6.04.2008

Doctor Imbalances: Not What the Customer Needs

The healthcare profession is facing serious issues of supply and demand for doctors. I regard this as a lean issue because lean is all about providing value to the customer. And if you are not producing what the customer wants or needs, then something is wrong.

These thoughts are prompted, in part, by a
recent article in the journal Academic Medicine, published by the Association of American Medical Colleges. The article describes the results of a study by three doctors and a research assistant of six medical school programs specifically designed to train doctors to work in rural areas.

Rural areas, the article explains, face a significant shortage of doctors.

Although one of every five Americans (20%) lives in a rural area, only 9% of physicians practice there. The scope of this problem is substantial, because more than 20 million of the 60 million people residing in rural areas live in federally designated Health Professional Shortage Areas (HSPAs).

This rural physician shortage has existed for more than 80 years, despite the fact that, in general, people living in rural areas have a greater need for medical care, being older, sicker, and poorer than their nonrural peers.

Of greater concern, the future rural physician workforce is likely to decline even further, with only 3% of recent medical students planning to practice in small towns and rural areas. Factors associated with this decline include the decreasing number of physicians entering family medicine and primary care, the increasing number of women in medicine, the changing lifestyle preferences of younger physicians, and the increasing level of medical student debt.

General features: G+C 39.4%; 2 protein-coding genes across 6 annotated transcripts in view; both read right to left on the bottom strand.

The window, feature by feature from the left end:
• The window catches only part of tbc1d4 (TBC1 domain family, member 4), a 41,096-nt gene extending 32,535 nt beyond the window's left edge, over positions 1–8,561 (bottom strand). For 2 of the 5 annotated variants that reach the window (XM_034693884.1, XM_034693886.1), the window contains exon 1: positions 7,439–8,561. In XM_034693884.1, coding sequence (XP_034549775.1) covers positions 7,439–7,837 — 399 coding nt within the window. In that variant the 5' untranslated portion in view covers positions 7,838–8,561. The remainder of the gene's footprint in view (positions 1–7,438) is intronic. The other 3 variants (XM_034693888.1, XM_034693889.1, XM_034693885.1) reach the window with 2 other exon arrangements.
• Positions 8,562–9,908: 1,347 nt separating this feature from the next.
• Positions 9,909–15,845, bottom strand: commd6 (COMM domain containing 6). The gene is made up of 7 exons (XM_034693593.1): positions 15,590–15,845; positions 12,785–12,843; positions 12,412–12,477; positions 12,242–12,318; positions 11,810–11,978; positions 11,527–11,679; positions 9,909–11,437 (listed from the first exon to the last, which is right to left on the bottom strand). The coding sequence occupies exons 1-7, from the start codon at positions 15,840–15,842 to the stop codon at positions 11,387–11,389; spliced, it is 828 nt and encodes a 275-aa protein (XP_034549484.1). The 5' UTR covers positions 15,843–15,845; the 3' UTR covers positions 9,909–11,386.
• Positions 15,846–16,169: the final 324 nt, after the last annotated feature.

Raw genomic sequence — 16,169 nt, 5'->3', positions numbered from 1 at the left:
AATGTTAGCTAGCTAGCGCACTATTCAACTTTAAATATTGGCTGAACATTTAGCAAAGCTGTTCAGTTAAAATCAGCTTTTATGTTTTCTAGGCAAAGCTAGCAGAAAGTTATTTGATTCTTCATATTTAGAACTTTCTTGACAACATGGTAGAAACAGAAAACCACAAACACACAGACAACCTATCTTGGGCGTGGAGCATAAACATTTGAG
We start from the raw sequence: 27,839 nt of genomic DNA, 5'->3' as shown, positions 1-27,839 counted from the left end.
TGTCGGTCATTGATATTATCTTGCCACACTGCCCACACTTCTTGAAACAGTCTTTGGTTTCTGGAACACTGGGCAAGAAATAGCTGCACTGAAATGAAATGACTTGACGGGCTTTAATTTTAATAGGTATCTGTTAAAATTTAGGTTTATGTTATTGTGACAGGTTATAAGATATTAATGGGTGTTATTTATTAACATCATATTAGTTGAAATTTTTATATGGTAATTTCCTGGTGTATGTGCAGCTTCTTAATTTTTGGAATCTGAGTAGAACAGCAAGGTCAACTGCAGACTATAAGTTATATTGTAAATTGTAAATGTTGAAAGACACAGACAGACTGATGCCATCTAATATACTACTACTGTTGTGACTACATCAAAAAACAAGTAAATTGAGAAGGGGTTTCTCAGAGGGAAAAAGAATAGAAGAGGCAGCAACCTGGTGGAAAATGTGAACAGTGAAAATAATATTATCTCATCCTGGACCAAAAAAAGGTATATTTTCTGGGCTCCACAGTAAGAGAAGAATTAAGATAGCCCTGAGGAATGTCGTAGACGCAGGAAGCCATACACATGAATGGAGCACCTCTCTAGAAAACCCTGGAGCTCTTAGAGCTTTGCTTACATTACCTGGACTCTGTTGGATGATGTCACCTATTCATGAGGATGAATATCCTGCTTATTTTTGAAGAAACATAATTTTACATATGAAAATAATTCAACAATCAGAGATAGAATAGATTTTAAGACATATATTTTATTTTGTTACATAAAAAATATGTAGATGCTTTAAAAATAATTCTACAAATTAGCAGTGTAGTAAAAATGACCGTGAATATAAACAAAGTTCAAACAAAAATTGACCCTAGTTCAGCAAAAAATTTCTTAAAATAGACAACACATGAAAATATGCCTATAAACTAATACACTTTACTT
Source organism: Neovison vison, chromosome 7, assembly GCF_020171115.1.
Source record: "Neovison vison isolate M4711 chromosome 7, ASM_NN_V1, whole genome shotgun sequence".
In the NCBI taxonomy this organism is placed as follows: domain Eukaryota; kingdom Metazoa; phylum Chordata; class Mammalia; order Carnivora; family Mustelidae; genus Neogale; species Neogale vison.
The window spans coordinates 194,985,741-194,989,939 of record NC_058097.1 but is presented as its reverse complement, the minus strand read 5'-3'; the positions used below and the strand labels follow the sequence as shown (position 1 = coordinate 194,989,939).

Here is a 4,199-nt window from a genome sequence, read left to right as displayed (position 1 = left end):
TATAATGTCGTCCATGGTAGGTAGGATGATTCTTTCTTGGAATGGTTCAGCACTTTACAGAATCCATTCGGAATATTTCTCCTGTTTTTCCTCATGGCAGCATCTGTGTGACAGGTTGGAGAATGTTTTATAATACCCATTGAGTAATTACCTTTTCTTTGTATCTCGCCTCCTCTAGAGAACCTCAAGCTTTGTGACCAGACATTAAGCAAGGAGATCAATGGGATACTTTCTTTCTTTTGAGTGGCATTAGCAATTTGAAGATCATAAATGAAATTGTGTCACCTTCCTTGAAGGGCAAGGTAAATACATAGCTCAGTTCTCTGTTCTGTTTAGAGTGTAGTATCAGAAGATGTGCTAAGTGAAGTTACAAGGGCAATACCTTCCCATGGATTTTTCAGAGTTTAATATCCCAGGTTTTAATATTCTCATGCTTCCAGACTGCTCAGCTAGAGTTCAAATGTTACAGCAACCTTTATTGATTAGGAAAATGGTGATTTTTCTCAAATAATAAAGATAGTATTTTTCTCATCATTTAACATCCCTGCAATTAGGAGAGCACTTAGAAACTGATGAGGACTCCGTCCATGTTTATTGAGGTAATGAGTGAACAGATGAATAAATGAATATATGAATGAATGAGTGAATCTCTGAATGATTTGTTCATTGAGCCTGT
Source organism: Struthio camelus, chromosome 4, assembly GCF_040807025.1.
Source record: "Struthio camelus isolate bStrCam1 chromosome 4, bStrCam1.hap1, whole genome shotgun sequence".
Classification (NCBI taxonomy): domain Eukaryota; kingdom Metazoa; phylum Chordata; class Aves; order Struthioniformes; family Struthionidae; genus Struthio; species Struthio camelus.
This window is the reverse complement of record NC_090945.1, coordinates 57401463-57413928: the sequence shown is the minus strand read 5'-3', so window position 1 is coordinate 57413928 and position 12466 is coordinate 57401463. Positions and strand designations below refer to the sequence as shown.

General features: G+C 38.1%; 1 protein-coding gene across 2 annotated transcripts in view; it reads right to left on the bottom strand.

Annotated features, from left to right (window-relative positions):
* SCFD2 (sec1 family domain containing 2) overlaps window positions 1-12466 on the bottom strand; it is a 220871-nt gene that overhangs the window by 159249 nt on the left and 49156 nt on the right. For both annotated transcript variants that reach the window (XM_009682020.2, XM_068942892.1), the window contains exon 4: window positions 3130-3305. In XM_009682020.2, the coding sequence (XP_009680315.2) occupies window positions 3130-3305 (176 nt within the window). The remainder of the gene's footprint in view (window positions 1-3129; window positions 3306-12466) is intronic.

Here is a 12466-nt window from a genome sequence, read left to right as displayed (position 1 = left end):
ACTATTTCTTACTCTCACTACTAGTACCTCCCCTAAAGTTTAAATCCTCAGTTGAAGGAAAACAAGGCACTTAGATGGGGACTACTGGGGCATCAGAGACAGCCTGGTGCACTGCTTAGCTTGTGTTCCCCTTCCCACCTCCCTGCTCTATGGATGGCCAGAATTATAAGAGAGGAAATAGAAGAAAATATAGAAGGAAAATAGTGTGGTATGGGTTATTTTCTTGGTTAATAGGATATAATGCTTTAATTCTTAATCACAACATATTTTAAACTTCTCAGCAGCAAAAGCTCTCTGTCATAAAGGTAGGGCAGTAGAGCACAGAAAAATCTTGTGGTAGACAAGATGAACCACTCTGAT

The study found that the six medical school programs, for a variety of reasons, are extremely successful in channeling more doctors into rural areas. The authors then developed a projection:

Initiating new programs in every medical school would be expected to result in 1,139 rural physicians yearly, more than twice the number produced if there were no such programs (513). During the next decade, this is projected to result in 6,260 additional rural physicians. Considering the multiplicative effect of increased long-term retention of these graduates, the impact of these programs would likely be even greater.

The geographic imbalance described here is just one supply-and-demand issue involving doctors. Another was highlighted in a
recent article in The New York Times, which described how medical school graduates have to compete fiercely to obtain residencies in dermatology or plastic surgery while relatively few graduates are entering fields like family medicine.

The result is too many doctors in some specialties, and not enough in others.

This has a lot to do with the fact that some specialties lead to better compensation and a better lifestyle than others.

There is also an
interesting commentary in the Boston Globe by Dr. Joseph Martin, professor of neurobiology and former dean of Harvard Medical School, and chairman of the New England Healthcare Institute. Its title is “Where have all the doctors gone?”

Medical schools are not manufacturers, and doctors are not products, but people who can choose what they want to do.

Adjusting market forces to provide incentives that will help address these imbalances of supply and demand won’t be easy. But a dose of lean thinking, focusing on the customer (patient), might help.

1 comments:

Dean Bliss said...

As you mentioned, one of the key problems with rural physicians is compensation, not just the difference between urban and rural, but the declining Medicare and Medicaid reimbursement. Many physicians are not accepting new Medicare patients since they are barely covering their expenses. A wholesale change in reimbursement methods is necessary to start to reverse this trend.